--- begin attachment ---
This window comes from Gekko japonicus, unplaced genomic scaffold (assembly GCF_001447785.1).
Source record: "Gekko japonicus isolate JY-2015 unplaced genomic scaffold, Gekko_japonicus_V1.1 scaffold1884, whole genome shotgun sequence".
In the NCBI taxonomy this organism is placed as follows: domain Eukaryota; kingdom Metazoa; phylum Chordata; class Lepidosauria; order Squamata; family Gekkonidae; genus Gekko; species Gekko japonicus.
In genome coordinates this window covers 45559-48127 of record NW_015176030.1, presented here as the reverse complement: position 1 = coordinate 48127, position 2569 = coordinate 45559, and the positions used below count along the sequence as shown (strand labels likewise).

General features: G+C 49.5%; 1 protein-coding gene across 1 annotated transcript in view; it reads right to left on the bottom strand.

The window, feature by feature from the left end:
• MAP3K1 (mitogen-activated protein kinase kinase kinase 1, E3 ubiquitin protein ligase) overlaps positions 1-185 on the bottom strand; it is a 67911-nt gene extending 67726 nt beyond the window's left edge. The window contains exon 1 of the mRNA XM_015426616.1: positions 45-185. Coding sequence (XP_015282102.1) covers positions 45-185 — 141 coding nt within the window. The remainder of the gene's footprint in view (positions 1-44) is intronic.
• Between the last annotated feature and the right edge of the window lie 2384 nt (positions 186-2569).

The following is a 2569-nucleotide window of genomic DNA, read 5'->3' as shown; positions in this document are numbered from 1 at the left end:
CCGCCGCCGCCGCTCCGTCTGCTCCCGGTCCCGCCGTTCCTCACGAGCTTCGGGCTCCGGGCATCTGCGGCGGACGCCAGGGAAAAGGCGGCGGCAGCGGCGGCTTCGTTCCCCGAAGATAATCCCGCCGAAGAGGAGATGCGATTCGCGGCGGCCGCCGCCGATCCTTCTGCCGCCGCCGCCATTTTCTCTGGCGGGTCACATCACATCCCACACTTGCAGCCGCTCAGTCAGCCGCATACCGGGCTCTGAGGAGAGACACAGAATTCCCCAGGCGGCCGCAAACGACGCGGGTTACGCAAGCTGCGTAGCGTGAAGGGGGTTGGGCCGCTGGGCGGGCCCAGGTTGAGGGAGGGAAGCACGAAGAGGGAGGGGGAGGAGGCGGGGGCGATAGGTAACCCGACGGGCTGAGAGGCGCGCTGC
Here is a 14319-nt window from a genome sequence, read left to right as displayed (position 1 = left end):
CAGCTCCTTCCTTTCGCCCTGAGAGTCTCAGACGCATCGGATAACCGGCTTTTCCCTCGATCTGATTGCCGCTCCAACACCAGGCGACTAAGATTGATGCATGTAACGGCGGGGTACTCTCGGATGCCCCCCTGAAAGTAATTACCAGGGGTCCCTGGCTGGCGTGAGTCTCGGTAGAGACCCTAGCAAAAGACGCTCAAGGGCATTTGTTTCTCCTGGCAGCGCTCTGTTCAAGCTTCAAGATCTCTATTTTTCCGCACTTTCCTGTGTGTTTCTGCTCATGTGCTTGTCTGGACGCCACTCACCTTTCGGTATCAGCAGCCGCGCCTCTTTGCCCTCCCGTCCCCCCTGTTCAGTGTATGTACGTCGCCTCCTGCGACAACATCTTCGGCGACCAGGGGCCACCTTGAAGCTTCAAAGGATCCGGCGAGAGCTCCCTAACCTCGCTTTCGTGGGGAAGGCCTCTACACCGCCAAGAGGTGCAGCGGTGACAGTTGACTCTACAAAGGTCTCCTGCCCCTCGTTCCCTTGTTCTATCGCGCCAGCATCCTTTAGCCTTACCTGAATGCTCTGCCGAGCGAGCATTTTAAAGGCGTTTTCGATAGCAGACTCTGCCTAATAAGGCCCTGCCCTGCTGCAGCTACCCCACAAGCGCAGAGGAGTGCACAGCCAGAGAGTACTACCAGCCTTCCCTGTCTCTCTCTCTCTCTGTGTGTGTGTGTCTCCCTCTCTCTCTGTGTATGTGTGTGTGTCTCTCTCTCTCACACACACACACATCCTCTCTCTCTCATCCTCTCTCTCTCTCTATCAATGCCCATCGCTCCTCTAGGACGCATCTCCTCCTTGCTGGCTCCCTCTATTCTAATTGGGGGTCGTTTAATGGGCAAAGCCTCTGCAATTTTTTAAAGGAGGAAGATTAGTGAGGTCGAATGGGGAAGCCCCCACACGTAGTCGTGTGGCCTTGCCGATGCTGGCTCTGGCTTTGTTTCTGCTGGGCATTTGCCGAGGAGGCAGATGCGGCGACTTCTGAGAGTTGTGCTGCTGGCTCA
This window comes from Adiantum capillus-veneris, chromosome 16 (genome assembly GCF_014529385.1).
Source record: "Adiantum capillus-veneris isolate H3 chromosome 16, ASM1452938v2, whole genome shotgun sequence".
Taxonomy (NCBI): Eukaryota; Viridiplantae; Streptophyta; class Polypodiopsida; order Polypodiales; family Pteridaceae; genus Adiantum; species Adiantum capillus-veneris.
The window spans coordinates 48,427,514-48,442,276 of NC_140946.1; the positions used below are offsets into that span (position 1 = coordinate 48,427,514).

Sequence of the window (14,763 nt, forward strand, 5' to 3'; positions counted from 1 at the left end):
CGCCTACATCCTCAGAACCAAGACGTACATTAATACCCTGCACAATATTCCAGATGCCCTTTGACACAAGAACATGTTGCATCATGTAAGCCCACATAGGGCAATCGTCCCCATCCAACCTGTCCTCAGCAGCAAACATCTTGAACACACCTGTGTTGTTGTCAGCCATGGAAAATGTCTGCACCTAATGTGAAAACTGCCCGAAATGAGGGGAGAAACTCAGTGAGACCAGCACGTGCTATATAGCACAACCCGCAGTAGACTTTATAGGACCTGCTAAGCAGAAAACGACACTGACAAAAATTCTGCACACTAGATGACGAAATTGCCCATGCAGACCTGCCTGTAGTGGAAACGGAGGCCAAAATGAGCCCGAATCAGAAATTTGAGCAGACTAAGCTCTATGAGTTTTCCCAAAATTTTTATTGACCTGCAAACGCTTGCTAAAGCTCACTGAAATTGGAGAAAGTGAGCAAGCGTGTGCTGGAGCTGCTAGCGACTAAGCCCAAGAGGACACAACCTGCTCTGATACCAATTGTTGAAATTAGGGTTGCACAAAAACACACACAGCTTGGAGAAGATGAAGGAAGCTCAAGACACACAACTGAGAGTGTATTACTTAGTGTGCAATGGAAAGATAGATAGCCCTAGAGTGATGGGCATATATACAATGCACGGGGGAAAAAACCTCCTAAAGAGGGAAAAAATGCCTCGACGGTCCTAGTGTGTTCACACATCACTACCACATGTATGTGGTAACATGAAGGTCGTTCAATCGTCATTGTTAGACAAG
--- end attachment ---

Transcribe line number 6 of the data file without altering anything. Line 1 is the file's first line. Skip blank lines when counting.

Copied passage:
The window, feature by feature from the left end: